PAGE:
2. The abuse of a dominant position in the market which could have an effect in the UK. The companies concerned do not need to be based in the UK to be caught by the 1998 Act.
  2. Enterprise Act 2002: The Enterprise Act 2002 aimed to regulate mergers and acquisitions restricting the free competition practices.[4]
Apart from these legislations, a non-ministerial department named CMA (Competition and Markets Authority), deriving its powers from the competition Act 1988, acts as an investigative and administrative arm for implementation of the provisions of statues and keeping a check on activities hindering free and fair competition.

USA-The Road to legislations

The 19th century witnessed evolving of various large -business organizations across different sectors of the economy spanning from consumer goods industry like that of sugar, wheat to that of infrastructure-based segments including Coal and Steel industry. These ''large-business organizations" were commonly referred to as "Trusts" which can be defined as -the act of entering into consolidations for the purpose of establishing control over a specific product or an industry comprising a number of products.

The establishment of these trusts had a two-fold impact , primarily ,a restriction was created for the corporations in different projects concerned with railroad , steel etc. as the substantial amount of capital required for these ventures eliminated competition from the market , which led the second consequence of formation of these trusts , leading to businesses discriminating on parameters of prices , terms and conditions and services rendered , causing agony to the consumers in form of inflated prices of goods and services.

Going by the deductions of theorists and financial experts, the advent of industrial revolution in 1870-80's accounted for availability of natural resources ,proliferation in the labor supply through immigration in the late, emergence of cost-effective processes and above all , the Federal Government's "laissez faire or "free" economy approach , saw the control of raw materials , manufacturing and sales in the hands of a few concentrated private enterprises , leading to the creation of these Trusts.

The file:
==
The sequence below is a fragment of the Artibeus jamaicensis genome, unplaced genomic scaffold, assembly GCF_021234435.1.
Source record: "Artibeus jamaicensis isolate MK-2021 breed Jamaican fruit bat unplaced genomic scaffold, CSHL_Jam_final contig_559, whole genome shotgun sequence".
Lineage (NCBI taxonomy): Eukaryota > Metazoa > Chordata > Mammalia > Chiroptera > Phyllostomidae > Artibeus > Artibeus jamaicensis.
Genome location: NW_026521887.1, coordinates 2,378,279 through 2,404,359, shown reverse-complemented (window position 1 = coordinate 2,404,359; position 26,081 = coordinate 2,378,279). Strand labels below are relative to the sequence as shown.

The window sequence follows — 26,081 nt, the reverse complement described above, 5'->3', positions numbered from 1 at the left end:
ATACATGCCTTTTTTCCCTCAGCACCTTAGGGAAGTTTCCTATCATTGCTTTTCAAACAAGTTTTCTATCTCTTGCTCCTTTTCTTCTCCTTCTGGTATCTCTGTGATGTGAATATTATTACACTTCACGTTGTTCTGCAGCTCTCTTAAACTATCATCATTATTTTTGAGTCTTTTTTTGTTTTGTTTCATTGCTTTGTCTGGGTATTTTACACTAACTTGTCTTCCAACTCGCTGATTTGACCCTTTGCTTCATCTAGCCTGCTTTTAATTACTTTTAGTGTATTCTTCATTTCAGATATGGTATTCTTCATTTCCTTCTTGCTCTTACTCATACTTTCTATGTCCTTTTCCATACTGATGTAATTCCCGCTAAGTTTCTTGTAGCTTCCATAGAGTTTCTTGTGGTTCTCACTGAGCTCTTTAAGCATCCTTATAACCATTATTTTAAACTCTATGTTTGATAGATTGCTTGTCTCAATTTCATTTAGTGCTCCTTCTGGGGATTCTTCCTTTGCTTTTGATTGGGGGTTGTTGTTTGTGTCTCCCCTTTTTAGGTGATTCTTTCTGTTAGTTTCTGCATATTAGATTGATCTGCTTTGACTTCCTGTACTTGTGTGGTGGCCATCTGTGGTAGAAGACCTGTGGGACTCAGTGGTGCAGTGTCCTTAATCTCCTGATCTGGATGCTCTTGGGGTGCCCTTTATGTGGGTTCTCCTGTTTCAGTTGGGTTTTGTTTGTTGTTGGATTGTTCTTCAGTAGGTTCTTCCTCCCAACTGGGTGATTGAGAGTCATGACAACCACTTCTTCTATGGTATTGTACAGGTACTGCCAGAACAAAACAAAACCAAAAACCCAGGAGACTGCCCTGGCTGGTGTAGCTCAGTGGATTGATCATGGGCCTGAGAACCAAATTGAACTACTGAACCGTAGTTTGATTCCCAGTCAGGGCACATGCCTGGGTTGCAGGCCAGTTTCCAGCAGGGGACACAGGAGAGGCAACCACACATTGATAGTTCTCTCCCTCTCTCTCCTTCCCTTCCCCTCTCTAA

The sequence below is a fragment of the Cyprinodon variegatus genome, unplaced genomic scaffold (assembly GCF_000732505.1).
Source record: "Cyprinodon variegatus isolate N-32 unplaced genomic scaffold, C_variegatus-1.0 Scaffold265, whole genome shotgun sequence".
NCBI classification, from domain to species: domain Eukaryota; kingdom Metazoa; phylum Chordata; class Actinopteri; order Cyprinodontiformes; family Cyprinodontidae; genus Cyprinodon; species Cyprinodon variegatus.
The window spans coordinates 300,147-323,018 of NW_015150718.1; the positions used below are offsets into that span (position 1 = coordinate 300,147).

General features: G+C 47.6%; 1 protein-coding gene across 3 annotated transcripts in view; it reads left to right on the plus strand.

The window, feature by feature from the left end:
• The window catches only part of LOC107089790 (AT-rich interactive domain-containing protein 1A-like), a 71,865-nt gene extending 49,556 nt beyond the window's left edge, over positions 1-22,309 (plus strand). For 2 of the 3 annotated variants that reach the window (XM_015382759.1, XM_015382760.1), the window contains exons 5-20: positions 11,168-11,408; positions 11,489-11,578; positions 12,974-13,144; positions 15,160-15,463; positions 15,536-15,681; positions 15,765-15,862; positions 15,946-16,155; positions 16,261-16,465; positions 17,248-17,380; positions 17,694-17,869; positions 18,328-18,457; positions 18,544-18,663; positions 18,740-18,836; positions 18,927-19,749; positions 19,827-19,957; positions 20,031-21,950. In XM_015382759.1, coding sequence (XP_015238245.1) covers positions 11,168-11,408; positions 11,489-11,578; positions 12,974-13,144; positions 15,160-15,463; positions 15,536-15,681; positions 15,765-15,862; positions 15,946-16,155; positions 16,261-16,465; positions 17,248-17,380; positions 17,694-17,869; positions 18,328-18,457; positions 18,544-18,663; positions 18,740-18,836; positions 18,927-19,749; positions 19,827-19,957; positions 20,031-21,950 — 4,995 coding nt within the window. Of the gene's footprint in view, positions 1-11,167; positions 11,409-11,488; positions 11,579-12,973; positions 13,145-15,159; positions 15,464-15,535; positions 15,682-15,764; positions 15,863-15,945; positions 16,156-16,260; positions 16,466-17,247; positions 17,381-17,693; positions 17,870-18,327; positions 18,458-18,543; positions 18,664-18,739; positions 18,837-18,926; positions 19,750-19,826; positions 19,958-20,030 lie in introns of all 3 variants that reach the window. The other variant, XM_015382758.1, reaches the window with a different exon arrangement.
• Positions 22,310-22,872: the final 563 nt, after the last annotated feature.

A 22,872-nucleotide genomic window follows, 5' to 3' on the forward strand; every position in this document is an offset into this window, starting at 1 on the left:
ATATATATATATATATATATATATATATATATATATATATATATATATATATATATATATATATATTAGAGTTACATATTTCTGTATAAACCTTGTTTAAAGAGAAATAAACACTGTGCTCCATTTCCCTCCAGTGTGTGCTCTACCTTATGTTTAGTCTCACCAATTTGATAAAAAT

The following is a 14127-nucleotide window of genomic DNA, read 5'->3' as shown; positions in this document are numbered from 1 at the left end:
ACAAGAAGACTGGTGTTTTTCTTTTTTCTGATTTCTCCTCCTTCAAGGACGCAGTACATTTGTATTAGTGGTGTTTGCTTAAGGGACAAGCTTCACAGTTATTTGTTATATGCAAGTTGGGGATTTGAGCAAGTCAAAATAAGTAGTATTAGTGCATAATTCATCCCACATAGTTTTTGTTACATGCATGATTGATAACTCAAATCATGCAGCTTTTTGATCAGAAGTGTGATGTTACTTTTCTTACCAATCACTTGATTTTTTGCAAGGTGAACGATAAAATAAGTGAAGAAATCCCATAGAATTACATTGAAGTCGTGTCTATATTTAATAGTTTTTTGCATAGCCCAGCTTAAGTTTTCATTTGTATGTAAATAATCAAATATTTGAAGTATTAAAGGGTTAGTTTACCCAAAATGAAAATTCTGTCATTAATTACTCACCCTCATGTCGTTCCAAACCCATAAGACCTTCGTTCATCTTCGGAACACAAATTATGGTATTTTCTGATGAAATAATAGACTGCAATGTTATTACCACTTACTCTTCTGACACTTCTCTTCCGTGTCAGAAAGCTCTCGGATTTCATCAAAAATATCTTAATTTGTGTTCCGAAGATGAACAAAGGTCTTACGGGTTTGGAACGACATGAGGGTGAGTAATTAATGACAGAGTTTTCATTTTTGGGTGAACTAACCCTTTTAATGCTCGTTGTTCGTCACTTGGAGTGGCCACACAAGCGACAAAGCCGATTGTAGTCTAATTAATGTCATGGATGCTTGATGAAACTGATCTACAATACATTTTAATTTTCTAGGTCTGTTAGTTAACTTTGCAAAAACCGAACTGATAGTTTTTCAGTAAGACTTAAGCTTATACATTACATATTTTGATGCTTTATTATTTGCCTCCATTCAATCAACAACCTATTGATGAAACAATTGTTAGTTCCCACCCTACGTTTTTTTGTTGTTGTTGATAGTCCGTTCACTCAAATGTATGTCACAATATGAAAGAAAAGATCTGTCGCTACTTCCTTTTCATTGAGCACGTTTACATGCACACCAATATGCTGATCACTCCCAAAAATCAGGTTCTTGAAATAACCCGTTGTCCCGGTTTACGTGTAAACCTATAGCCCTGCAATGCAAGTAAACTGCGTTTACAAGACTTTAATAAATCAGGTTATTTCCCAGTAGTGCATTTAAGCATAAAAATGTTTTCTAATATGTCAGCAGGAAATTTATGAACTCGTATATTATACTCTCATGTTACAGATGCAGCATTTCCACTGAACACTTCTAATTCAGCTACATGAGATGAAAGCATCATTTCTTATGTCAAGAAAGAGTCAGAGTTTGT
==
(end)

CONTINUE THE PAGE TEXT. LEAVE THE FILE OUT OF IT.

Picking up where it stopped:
Subsequently, the expansion of this monopolistic regime across multiple markets raised awareness among citizens about their adverse effects and an attempt to ensure competition in the market by then US president -William Mckinley, saw legislations being passed by both Federal and State Governments, prohibiting collaborations among competitors in the same industry.[5]

Although There Several Statues For Ensuring Free And Fair Competition But They Revolve Around Two Principal Legislations:
  1. The Sherman Act ,1890 [6]� It is the oldest Anti-Trust law in the United States. Section 2 of the Act outlaws' contracts that create or attempt to create a monopoly by putting unreasonable restraint of trade, while Section 5 of the act prevents unfair trade practices by businesses and individuals.
  2. The Clayton Act,1914[7] � The provisions of the act aim to cover all such areas of competitive practices absent in the Sherman Act and mainly emphasizes on keeping a check on mergers that hamper free and fair competition (Section 7)
The above presentation created a significant impact in controlling the anti-competitive deals in US and certain landmark precedent affirmed the validity of the acts and clarified on the ambiguity present in their interpretation. In Standard Oil Co. of New Jersey v. United States (1911)[8], the court held that owning maximum petroleum companies in US amount to undue restraint of trade for other firms and was ordered to be split up in 34 entities.

Further, in Ohio v. American Express Co[9]. Allegations were leveled against the payment gateway for earning undue profits by serving both customers and merchants, but the court ruled in favour of the company on the line of argument that only unreasonable anti -competitive measures can be penalized as per the Sherman Act.

INDIA-Development of competition laws
After India's independence in 1947, the Indian Government adopted an economic model which was neither based entirely on the socialist values (USSR) nor on capitalist functioning (USA) with respect to the market economy but chose a centrally planned economic structure, also referred to as the Nehruvian Socialism Model, wherein, both the private and public sector co-existed.

The rationale behind the mixed economy model was to ensure that the Government would play a significant role in capital formation to promote an inclusive economic growth along with ensuring social welfare across different sections of the society, while, the private sector was tasked with the economic development of the Subcontinent in the specific areas like trade , commerce etc. ,thus, strategic sectors such as railways, mining and other heavy industries were reserved by the government for serving public interest.